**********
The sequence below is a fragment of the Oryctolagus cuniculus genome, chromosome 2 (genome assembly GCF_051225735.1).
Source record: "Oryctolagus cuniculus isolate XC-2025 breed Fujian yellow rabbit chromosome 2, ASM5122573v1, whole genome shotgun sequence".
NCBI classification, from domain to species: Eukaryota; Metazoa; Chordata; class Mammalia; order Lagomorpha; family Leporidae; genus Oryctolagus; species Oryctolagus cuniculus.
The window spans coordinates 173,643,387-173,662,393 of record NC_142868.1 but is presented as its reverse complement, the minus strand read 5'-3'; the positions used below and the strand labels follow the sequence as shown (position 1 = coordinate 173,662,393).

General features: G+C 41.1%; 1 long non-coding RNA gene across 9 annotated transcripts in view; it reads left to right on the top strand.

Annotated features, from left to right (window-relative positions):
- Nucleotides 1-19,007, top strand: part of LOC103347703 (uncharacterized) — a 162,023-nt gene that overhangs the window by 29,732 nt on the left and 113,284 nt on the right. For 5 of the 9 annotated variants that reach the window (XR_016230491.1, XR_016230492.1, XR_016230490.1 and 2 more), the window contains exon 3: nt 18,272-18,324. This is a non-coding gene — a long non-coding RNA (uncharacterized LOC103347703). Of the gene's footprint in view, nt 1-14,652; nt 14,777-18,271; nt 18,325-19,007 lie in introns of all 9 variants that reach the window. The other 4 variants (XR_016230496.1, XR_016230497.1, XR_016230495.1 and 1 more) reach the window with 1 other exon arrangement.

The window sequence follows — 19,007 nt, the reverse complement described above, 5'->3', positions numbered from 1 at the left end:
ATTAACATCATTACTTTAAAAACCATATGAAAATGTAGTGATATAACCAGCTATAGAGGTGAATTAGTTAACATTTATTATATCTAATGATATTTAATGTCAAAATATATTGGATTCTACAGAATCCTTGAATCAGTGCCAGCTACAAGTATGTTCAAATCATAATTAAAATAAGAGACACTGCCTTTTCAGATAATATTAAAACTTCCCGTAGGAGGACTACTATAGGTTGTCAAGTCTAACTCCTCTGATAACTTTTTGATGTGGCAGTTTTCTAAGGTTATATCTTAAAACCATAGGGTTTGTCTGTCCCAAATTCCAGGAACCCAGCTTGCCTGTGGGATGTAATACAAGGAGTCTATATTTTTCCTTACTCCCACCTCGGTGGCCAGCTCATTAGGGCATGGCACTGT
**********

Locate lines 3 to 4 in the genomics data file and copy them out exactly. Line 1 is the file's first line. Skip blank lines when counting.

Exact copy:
NCBI classification, from domain to species: Eukaryota; Metazoa; Chordata; class Mammalia; order Lagomorpha; family Leporidae; genus Oryctolagus; species Oryctolagus cuniculus.
The window spans coordinates 173,643,387-173,662,393 of record NC_142868.1 but is presented as its reverse complement, the minus strand read 5'-3'; the positions used below and the strand labels follow the sequence as shown (position 1 = coordinate 173,662,393).